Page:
contents into a larger table of contents, based on each document's own 
knowledge of their table of contents...  I certainly believe that 
building a special split-HTML tool would have to come up with answers to 
many of the same problems toctree was designed to solve...)

>     3. sphinx' api-oriented features don't get in our way.

I've already written a long email on why I think the "API-oriented" 
stuff is useful even to Darcs' user manual, but Sphinx makes it easy to 
turn off any that aren't needed and to extend any that don't quite fit 
Darcs' mental model.

> IMO split-HTML is an important feature, but not a critical one.

I absolutely disagree.  I think that split-HTML is critical for easy web 
access and bookmarking and smarter internet searches.  If an HTML output 
is less than critical it is single-file HTML, which serves a smaller 
more dedicated minority group than "the whole web philosophy" that 
split-HTML serves.  Plus, of the minority that prefer single-file HTML, 
many would be satisfied with single-file PDF or single-file CHM.

But that's just my opinion.

> - Having a second makefile is just wrong, see the ACM article
>   "Recursive Make Considered Harmful".  This isn't a problem with
>   sphinx itself, just sphinx-quickstart.  

It should be easy enough to merge it into the main make file...  If 
darcs moves to franchise/cabal for builds, we'd be at only a single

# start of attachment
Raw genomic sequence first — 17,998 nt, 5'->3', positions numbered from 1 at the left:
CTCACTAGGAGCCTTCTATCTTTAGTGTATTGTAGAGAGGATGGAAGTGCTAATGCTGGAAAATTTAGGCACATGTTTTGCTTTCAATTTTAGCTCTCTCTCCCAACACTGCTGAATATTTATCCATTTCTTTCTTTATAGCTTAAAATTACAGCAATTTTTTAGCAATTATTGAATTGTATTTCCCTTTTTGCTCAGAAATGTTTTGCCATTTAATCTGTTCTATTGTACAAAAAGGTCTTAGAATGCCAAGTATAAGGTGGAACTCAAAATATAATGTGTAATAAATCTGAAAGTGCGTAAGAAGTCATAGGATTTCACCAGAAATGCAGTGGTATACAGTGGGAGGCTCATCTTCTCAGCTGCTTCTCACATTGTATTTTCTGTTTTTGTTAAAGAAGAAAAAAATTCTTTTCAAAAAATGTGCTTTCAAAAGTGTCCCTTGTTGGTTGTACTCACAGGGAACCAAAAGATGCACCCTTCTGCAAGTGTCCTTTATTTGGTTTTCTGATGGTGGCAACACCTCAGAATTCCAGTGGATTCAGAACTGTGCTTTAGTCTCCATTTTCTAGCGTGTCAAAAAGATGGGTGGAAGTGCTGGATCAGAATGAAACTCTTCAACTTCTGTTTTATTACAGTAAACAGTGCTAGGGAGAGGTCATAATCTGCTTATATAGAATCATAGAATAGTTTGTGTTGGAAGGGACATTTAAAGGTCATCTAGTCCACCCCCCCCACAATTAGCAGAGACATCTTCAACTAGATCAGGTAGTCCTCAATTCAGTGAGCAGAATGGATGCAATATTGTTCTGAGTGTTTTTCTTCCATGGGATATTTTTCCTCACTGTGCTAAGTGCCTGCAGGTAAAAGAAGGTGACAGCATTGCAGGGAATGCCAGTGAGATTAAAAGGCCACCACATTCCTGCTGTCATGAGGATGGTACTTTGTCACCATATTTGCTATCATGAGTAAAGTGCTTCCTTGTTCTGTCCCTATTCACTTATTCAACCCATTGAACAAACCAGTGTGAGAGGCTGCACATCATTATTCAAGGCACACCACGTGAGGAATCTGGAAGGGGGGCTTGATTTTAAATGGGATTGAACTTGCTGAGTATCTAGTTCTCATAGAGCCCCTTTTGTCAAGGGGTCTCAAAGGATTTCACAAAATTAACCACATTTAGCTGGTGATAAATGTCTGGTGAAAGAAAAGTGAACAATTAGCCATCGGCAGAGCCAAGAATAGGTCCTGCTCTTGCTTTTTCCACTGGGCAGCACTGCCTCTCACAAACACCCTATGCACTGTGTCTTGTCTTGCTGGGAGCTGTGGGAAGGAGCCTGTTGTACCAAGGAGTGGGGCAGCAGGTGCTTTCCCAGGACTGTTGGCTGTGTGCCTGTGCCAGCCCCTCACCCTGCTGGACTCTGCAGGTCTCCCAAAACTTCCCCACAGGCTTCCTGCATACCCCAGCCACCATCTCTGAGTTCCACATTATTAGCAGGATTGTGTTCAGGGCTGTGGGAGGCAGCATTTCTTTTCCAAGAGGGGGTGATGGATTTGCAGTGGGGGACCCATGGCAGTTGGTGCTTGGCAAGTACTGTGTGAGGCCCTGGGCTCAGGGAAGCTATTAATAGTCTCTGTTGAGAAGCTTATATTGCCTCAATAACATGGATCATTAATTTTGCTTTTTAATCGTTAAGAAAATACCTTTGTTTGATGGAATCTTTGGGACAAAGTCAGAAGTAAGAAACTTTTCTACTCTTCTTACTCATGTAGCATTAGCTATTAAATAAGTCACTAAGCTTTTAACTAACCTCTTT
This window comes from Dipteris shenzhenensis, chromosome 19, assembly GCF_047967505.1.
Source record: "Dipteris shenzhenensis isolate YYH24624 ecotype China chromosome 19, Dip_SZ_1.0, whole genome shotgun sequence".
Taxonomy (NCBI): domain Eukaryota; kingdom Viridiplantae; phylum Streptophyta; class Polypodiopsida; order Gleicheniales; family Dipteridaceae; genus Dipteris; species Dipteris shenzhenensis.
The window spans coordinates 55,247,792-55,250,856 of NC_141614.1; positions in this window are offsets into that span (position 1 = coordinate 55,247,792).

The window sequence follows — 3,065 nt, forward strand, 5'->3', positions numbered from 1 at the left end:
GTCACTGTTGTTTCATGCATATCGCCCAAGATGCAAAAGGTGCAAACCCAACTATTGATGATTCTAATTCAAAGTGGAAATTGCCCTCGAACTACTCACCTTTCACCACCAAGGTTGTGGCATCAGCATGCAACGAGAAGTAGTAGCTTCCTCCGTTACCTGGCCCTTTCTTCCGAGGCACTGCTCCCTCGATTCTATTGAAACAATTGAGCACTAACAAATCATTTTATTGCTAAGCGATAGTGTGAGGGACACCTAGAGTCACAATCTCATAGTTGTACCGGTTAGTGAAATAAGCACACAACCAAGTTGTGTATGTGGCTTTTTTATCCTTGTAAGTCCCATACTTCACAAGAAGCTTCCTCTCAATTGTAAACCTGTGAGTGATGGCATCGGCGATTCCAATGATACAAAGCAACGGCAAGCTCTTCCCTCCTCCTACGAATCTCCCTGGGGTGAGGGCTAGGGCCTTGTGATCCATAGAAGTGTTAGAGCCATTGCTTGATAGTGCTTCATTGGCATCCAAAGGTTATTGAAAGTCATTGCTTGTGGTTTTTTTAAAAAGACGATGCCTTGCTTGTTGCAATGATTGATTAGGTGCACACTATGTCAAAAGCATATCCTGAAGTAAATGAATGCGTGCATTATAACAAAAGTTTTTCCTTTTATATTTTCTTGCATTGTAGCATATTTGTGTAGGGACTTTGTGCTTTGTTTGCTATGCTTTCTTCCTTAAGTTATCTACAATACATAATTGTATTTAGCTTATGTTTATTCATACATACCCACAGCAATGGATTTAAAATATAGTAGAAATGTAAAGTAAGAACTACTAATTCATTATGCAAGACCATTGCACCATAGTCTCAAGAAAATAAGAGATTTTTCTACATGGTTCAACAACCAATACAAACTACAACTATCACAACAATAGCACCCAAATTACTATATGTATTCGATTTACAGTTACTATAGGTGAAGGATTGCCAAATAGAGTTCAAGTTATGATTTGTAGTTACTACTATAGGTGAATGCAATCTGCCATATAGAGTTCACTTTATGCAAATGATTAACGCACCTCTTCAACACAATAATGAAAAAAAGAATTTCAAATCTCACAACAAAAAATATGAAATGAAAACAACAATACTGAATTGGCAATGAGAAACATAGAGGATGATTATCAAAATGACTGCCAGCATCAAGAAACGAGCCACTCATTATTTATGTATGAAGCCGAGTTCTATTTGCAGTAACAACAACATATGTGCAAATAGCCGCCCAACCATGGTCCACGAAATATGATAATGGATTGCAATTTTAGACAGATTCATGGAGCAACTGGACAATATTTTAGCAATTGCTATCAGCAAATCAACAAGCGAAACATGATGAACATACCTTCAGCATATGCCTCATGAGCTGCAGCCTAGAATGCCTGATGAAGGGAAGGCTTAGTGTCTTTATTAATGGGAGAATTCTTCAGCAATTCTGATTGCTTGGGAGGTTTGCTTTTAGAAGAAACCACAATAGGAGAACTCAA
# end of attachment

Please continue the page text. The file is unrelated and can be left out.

makefile that way as well.

>   I don't like having non-documentation files in the doc/manual source
>   tree (particularly conf.py and _foo).  I have determined that this
>   can be obviated by a make rule like this:

I don't think this is a real issue.  Documents have .txt endings and the 
config file and resource directories are pretty obviously not 
documentation but useful to the documentation nonetheless.

> - sphinx-build ALWAYS emits SGR (ANSI) escape sequences.  Since I
>   often use dumb terminals and pure (non-tty) buffers, means I have to
>   go out of my way to make sphinx-build's output readable.

I've don't think I've seen anyone bring this up as an issue on the 
Sphinx mailing list.  I'll bring it up and maybe someone will write a 
patch to act more Darcs-like and attempt to discover if the current tty 
supports colors/rich output.

> - I don't like tweaking stylesheets and templates; it takes time both
>   up-front and for ongoing maintenance (so it works with newer
>   versions of sphinx), it tends to introduces accessibility issues,
>   and tends to introduce rendering issues with buggy (i.e. all)
>   browsers you forget to test with.
>   And because Sphinx's default templates mention "modules", we'd have
>   to make and maintain at least minimal changes to make it "right" for
>   a user manual.

The module index can be turned off in the configuration.  I can see the 
case that modules make sense in the Darcs world as well (even in the 
user manual), as Haskell calls source files modules just as Python does. 
  Is there a problem in noting that darcs command add is from the module 
Darcs.Commands.Add?  As I've said before this can usefully replace some 
of Darcs' current reliance on literate haskell by reversing the flow of 
information (allowing developers to continue to get the answer to "what 
does the user manual have to say about module x?").

I think the default templates/stylesheets are fine for Darcs.  I would 
add the Darcs logo in appropriate spots (which already have template 
"holes") and maybe tweak the color scheme to better match the darcs 
homepage, but unless there is a UIX designer wanting to help out darcs 
by playing with the user manual output I don't see any real need to do 
much in the way of template/stylesheet tweaking.

--Max Battcher--